Arvin High School alumni who are currently college freshmen share their college experience and their first semester at college
During their first semester in college, current freshmen have an experience that differs from their years in high school. Not only school life, but many of their hobbies and daily lifestyle may change due to being in a new place.
“I am majoring in Art with an emphasis on Studio Art. I was late with applying so I had to apply for an appeal and wait for that to get accepted then get a chance to apply for the school itself. Overall, I had to make sure that I didn’t lose this opportunity given to me,” stated Willoe Leon, Arvin High Class of 2022, who currently attends California State University Bakersfield.
Like Leon, many students in Kern County attend CSUB, as it is the closest CSU and close to home. It is also considered a “safety college” to apply to by students, meaning that it is a backup school that students can attend when their educational plans change.
Leon shares his first-semester experience by saying, “I fake it till I make it. I feel that having a confident mindset has made me realize the goals I want to achieve. I am on it most of the time since I make sure to give time to myself. My goals are to balance my self-health and school. This includes going to the gym and making time to draw. Later on, I want to transfer to CSU Northridge and start looking into animation internships or work for a big animation studio like Disney or Dreamworks. “
For those in the college application process, Leon recommended keeping your options open.
“I was so set for one school that I didn’t even know I could attend another. I didn’t look at other schools that could help me with more affordable tuition. Not only that, but you shouldn’t be missing out on opportunities like going to unexpected places and trying new things. Just be prepared to adapt to college life because you’re going to be there for a while,” Leon commented.
Andres Salgado, also Arvin High Class of 2022, attends a college further away than Bakersfield. Salgado currently attends the University of California, Berkeley, more commonly known as UC Berkeley.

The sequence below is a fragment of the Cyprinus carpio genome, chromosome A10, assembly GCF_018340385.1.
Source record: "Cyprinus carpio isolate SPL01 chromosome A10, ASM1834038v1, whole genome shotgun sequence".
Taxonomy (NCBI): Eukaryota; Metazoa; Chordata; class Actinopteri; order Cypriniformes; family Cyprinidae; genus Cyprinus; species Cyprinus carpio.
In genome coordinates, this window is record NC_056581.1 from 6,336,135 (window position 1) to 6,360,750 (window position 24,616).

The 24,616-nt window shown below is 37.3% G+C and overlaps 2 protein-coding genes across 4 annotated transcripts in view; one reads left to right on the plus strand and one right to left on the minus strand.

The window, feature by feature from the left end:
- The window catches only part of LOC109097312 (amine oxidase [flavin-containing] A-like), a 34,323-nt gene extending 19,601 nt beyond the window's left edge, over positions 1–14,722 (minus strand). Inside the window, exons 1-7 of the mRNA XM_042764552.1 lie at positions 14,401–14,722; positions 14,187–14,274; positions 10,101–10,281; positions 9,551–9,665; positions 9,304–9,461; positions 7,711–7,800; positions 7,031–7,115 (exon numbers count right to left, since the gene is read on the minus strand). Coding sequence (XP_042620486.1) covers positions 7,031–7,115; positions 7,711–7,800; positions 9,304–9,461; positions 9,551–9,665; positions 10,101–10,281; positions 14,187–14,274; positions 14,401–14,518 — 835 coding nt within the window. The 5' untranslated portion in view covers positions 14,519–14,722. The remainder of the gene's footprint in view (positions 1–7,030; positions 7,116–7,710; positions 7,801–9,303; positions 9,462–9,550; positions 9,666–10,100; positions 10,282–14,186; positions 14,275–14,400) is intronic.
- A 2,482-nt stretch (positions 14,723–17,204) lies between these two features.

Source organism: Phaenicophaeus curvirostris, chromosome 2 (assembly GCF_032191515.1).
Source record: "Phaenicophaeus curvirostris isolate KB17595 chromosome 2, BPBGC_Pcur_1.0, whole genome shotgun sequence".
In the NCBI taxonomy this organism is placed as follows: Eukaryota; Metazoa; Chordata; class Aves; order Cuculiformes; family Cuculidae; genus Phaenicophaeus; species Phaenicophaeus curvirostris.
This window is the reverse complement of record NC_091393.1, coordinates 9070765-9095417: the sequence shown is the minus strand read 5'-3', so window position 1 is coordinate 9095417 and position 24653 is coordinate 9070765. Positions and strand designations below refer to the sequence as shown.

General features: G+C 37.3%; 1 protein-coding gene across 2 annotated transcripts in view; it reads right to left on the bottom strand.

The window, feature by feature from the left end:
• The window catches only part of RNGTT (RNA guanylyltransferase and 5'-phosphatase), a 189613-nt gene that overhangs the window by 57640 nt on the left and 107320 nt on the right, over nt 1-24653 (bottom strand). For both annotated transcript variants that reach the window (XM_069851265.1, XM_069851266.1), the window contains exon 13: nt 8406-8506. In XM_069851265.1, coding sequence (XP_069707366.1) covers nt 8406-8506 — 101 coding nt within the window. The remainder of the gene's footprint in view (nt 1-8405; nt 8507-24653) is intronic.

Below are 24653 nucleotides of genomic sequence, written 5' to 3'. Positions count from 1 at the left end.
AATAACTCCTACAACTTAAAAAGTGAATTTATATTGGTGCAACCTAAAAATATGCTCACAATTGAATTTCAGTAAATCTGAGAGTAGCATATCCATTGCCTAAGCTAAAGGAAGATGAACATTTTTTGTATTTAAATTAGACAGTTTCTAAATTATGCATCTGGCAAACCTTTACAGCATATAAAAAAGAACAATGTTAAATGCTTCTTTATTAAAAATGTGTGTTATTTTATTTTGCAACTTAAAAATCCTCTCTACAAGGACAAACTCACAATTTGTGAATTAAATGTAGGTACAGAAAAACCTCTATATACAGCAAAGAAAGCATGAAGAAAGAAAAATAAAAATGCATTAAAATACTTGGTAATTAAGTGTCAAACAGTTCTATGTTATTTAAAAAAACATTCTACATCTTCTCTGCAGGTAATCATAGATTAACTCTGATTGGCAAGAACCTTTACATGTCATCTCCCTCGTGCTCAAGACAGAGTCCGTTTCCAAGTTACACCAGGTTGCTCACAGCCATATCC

UC Berkeley is known as one of the top public schools in the state, even in the country, with an admission rate of 11 percent. He is an applied mathematics major.
“First semester was a shift from my old lifestyle”, says Salgado. “My first semester was really about finding new habits and strategies that work for me. It was harder than high school for sure but still worthwhile. I say that applying to college was the hardest part. For me, I attended a few programs meant to help me write my application essays. For the UC personal insight questions specifically, I had to write four drafts for them, but it gave me time to improve them. I would recommend at least revising those essays at least twice. But overall, getting accepted to college is neat.”
Salgado went on to share his goals, stating that he plans on expanding his horizons and taking classes that aren’t strictly related to his major. He also stated that he wasn’t sure what he wanted to do once he gets his degree, but anticipates that the next few years will help him find his answer to that. For those in the college process, Salgado wants those to know that education is not dependent on where you go but on what you do with the time.
“There are people here from high schools better off, but that shouldn’t be discouraging. The reason many of my pals and I can keep up is because of the passion we put into what we do,” Salgado commented.
These college freshmen are really trying their best in their new environment, and that can also be said for Alessandra Ela, Arvin High Class of 2022 alumni and student at Harvey Mudd College. Harvey Mudd is one of the 5 Claremont Colleges, a series of private colleges ranked high in the state and country.
“I have not declared my major yet, but I am planning on majoring in engineering. My first semester of college ended up being a lot less stressful than high school. While the work is more intellectually challenging, there is more time to complete it and there is more teamwork. I have never learned so many things so quickly,” stated Ela. “I did get homesick, but eventually, I found really great friends that helped me get used to college.”
Ela continued by stating that the college application process was difficult for her because she wasn’t sure where she wanted to apply to and had trouble writing so many essays about herself.
Despite the adversities Ela has faced, she is still determined to achieve her goals.
“My goals for college so far are to hopefully maintain a decent GPA. I am also hoping to do some research this summer. One day, I hope to become the proctor of a dorm, which is basically the person who handles certain emergencies and overall helps to support the students in the dorm,” Ela shared. “Overall, I just hope to develop more resilience and have a more open mind about things. After graduating with my degree, I would like to hopefully get a government job related to public health or work in a hospital on medical equipment.”
For those in the college process, Ela’s advice to current seniors was not to take anything too personally and to find comfort in knowing that they will end up somewhere where they can learn and grow.
“At the end of the day, it doesn’t really matter where you go to college and you should go to the college where you feel that you can be the most happy and comfy,” Ela stated.
Hearing the voices of current college freshmen can give hope to everyone that things turn out alright. College is a big chapter to complete, but fear should not stop anyone from enjoying their life here. To the high school class of 2023, may you get into a college that is the right fit for you.